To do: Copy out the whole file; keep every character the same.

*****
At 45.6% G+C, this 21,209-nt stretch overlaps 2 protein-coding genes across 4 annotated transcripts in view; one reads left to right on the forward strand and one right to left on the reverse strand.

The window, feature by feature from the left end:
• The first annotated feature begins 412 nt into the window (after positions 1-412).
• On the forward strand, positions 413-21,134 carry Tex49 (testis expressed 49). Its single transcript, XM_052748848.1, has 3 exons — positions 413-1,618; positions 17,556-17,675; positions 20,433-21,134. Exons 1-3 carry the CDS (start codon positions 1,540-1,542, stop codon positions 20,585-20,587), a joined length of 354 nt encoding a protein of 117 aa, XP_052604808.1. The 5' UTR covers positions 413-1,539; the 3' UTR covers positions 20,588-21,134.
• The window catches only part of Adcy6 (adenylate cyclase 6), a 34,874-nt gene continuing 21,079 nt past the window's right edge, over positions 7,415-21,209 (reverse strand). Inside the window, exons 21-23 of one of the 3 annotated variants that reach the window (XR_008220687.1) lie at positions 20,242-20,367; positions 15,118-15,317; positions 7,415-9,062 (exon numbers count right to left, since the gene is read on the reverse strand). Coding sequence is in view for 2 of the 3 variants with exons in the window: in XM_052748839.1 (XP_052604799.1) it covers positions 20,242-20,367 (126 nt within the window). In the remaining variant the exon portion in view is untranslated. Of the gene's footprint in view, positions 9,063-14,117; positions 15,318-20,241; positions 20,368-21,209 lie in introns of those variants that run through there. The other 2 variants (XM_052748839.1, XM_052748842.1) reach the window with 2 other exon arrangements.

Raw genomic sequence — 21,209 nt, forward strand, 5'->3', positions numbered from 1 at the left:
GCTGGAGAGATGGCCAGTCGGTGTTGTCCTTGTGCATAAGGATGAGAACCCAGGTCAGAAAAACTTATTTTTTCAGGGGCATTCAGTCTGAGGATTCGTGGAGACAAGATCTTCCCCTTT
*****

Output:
At 45.6% G+C, this 21,209-nt stretch overlaps 2 protein-coding genes across 4 annotated transcripts in view; one reads left to right on the forward strand and one right to left on the reverse strand.

The window, feature by feature from the left end:
• The first annotated feature begins 412 nt into the window (after positions 1-412).
• On the forward strand, positions 413-21,134 carry Tex49 (testis expressed 49). Its single transcript, XM_052748848.1, has 3 exons — positions 413-1,618; positions 17,556-17,675; positions 20,433-21,134. Exons 1-3 carry the CDS (start codon positions 1,540-1,542, stop codon positions 20,585-20,587), a joined length of 354 nt encoding a protein of 117 aa, XP_052604808.1. The 5' UTR covers positions 413-1,539; the 3' UTR covers positions 20,588-21,134.
• The window catches only part of Adcy6 (adenylate cyclase 6), a 34,874-nt gene continuing 21,079 nt past the window's right edge, over positions 7,415-21,209 (reverse strand). Inside the window, exons 21-23 of one of the 3 annotated variants that reach the window (XR_008220687.1) lie at positions 20,242-20,367; positions 15,118-15,317; positions 7,415-9,062 (exon numbers count right to left, since the gene is read on the reverse strand). Coding sequence is in view for 2 of the 3 variants with exons in the window: in XM_052748839.1 (XP_052604799.1) it covers positions 20,242-20,367 (126 nt within the window). In the remaining variant the exon portion in view is untranslated. Of the gene's footprint in view, positions 9,063-14,117; positions 15,318-20,241; positions 20,368-21,209 lie in introns of those variants that run through there. The other 2 variants (XM_052748839.1, XM_052748842.1) reach the window with 2 other exon arrangements.

Raw genomic sequence — 21,209 nt, forward strand, 5'->3', positions numbered from 1 at the left:
GCTGGAGAGATGGCCAGTCGGTGTTGTCCTTGTGCATAAGGATGAGAACCCAGGTCAGAAAAACTTATTTTTTCAGGGGCATTCAGTCTGAGGATTCGTGGAGACAAGATCTTCCCCTTT